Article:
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Severely Injured - No Memory

Heroes Remember

Severely Injured - No Memory

When I went out on the Chomedy in, late in ‘42, the Chomedy never got back ‘til 1944 sometime, but certainly I was back after a year, because I, in counter action against the enemy, I had concussion and, and fractured skull and severed good disks and everything. Interviewer: Can you tell us what happened, where that happened? I really don't know too much what happened, but the DVA got all of the particulars and everything. And when I was in St. Luke's Hospital, in the Veterans ward, in Montreal, the doctor told me that the barber service . . . I was there for 16 days with my head in ice packs and I'd just go, they'd take me down for x-rays And then the doctor come and he said the barber service is coming in at 4 o'clock and you're going to see a friend at 9 o'clock in the morning. And I said "Well what did that mean?" And he told me that they were going to operate and put a plate in. So the barber service never come in, and the next morning was more x-rays. And then they ask me where, where my home was and I told them. They wanted to know if there was a hospital there, I said yes. They said "Well we're going to put you out convalscent and see what happens." And I said, "Well, what about the plate?" and they said "Your, your break, your skull, your fracture, is like this." He said "So far apart at one part is lower than the other and this part," he said "is too close to the brain to operate. So it may come back and knit together." Well I said, "What if it don't?" He said, "You won't know what happened."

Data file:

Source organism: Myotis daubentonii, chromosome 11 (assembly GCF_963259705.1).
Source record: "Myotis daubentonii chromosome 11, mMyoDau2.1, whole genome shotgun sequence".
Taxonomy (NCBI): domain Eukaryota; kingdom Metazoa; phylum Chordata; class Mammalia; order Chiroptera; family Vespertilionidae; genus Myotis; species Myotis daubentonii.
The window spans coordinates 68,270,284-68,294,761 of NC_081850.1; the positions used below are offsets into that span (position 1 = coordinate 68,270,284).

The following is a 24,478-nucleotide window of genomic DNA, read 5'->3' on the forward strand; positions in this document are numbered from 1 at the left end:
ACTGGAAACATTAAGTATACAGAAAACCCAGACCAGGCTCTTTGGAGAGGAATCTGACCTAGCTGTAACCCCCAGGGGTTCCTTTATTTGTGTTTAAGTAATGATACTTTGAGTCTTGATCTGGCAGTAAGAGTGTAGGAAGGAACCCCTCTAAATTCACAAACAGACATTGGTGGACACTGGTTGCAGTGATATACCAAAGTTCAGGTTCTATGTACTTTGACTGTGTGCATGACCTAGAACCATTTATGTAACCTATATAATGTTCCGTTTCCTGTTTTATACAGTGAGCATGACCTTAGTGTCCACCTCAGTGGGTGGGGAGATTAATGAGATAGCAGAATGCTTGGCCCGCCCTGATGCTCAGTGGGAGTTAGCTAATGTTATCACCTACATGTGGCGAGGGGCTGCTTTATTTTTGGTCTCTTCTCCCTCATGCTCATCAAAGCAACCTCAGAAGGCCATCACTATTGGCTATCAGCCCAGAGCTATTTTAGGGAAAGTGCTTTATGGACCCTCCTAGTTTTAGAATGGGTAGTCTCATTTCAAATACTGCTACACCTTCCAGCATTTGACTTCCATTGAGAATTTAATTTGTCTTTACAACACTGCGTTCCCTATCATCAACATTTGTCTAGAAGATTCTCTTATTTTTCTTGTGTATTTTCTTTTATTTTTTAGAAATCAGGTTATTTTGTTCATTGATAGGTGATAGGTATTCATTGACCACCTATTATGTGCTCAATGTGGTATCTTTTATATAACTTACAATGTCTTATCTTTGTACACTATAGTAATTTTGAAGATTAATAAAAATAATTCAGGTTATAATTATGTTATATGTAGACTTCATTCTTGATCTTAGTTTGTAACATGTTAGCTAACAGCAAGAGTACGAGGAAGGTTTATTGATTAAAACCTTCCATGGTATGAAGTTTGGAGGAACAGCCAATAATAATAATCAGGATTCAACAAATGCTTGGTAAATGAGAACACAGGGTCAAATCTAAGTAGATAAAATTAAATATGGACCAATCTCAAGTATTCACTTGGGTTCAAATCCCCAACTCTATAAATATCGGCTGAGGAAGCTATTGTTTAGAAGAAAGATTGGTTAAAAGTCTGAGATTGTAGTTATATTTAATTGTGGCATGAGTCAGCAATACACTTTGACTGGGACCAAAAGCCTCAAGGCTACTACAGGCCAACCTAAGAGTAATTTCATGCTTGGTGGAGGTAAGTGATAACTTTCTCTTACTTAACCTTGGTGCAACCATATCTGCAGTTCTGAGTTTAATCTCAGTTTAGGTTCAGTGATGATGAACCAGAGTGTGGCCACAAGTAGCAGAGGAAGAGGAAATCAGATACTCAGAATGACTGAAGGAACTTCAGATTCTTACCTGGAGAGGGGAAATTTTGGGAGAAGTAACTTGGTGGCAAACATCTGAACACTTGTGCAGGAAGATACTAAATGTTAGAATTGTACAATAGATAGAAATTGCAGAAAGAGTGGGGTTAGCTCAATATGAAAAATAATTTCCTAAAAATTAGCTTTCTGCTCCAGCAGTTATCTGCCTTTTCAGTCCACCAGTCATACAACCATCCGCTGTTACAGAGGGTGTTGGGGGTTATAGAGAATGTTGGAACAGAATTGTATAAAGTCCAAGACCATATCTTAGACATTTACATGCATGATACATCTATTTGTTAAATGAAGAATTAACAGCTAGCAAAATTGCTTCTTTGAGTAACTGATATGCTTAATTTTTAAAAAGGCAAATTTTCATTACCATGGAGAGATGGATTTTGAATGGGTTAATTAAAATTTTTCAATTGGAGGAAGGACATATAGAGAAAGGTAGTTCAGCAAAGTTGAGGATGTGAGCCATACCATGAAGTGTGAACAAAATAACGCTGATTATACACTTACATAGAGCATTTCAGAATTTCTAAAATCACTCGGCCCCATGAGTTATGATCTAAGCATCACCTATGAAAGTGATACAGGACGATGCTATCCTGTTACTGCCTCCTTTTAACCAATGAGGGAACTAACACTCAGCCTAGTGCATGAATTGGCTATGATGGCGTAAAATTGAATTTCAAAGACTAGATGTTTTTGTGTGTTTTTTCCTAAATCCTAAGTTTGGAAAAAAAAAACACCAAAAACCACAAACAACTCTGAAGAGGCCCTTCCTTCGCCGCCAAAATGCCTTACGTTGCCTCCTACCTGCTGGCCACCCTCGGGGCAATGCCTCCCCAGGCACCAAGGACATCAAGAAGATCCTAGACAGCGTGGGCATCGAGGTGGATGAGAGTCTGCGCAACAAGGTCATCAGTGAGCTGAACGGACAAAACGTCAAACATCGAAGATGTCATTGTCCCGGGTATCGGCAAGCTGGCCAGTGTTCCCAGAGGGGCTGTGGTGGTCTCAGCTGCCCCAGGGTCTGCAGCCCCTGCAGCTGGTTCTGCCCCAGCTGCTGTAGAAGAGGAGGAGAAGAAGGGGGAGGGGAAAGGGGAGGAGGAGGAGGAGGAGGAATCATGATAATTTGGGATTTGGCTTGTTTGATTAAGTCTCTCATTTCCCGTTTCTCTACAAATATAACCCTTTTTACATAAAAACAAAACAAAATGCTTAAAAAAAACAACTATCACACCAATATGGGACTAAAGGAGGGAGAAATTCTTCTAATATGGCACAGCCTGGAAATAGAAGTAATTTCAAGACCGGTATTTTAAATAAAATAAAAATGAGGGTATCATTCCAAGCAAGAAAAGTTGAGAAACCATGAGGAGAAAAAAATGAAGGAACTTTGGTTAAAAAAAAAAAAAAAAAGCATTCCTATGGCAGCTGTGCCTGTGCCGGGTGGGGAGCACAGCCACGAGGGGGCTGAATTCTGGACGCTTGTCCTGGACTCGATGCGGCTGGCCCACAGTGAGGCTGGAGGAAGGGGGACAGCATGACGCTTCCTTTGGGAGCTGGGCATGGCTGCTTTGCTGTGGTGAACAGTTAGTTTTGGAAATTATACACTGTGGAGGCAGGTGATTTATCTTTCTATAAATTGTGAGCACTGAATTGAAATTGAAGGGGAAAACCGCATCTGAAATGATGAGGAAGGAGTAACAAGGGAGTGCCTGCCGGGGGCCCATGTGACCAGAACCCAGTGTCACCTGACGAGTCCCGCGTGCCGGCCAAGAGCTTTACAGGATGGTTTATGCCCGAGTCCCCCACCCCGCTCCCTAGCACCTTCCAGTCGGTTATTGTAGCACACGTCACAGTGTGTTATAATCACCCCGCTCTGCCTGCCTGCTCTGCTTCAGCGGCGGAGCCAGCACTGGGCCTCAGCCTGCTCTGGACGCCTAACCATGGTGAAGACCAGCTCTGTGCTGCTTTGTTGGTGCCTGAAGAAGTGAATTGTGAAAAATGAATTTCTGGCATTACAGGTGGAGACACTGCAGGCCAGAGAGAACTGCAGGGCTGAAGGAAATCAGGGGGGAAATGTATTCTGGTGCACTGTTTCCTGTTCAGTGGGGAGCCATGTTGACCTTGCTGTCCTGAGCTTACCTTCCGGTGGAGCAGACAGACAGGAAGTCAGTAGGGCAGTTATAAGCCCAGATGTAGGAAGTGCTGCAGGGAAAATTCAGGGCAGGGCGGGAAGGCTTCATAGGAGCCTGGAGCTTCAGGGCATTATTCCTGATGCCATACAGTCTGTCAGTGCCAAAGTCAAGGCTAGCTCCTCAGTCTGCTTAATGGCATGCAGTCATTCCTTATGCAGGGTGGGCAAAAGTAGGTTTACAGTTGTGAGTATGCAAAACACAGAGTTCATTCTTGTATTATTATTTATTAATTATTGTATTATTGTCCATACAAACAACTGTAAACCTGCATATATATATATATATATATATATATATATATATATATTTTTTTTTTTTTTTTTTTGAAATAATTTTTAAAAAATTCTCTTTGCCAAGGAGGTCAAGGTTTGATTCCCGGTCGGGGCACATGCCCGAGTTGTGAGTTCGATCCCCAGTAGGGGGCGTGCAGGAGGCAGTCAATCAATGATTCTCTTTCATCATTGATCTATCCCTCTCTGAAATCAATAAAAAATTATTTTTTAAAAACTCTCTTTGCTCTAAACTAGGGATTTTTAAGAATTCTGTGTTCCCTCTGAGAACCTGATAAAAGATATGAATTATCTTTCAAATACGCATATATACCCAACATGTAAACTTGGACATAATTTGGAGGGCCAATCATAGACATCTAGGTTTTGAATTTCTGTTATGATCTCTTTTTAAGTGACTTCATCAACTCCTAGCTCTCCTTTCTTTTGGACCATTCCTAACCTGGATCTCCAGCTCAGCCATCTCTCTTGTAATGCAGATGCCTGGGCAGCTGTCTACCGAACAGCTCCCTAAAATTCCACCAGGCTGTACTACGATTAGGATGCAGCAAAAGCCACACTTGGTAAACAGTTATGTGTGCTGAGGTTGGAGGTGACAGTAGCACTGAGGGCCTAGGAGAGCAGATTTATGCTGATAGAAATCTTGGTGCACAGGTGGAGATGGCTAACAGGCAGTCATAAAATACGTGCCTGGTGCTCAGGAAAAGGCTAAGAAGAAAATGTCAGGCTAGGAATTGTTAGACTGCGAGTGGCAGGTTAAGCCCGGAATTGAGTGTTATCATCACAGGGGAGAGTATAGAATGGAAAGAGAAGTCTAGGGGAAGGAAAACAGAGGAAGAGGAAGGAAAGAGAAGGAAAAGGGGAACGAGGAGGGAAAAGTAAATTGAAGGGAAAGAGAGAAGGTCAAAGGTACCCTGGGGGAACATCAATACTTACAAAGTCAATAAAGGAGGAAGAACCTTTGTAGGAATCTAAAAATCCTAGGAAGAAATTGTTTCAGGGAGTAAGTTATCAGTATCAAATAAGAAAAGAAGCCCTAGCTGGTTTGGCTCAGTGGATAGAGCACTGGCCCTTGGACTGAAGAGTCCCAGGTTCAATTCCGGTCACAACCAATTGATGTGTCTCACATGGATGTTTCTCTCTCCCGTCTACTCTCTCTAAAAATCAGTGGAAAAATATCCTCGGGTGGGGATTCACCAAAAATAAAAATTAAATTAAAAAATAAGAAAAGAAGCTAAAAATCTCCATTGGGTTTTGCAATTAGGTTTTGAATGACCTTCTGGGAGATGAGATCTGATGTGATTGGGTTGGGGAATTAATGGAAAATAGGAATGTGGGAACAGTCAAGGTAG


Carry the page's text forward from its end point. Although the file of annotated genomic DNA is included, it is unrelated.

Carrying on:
Mr. Pike recalls being terribly injured, but with no memory how. He describes how his fractures were so bad that doctors were unable to operate, for fear of doing more damage than good.

Ernest Pike

Mr. Ernest Pike was born in Newfoundland on September 17, 1921. With both parents being dead by 1934, Mr. Pike began to work at sea, sailing for seven months of the year and attending school in between. Wanting to fight for Canada, Mr. Pike immigrated from Newfoundland in 1941. Already sailing with Canadian National Steamship Lines, he signed up for the Merchant Navy. Mr. Pike remained with the Merchant Navy for the course of the war, sailing with numerous ships including the Chomedy, Lady Rodney, and Lady Nelson. Fracturing his skull in heavy action, Mr. Pike was laid up for three months but recovered and quickly returned to active service. Mr. Pike remained at sea after the war, eventually becoming master of the Abegweit, a P.E.I.- N.B. ferry and settling in Summerside, P.E.I., In 1966, he retired in 1978 after 35 years of service.

Meta Data
Veterans Affairs Canada
Person Interviewed:
Ernest Pike
War, Conflict or Mission:
Second World War
Merchant Navy
Able Seaman

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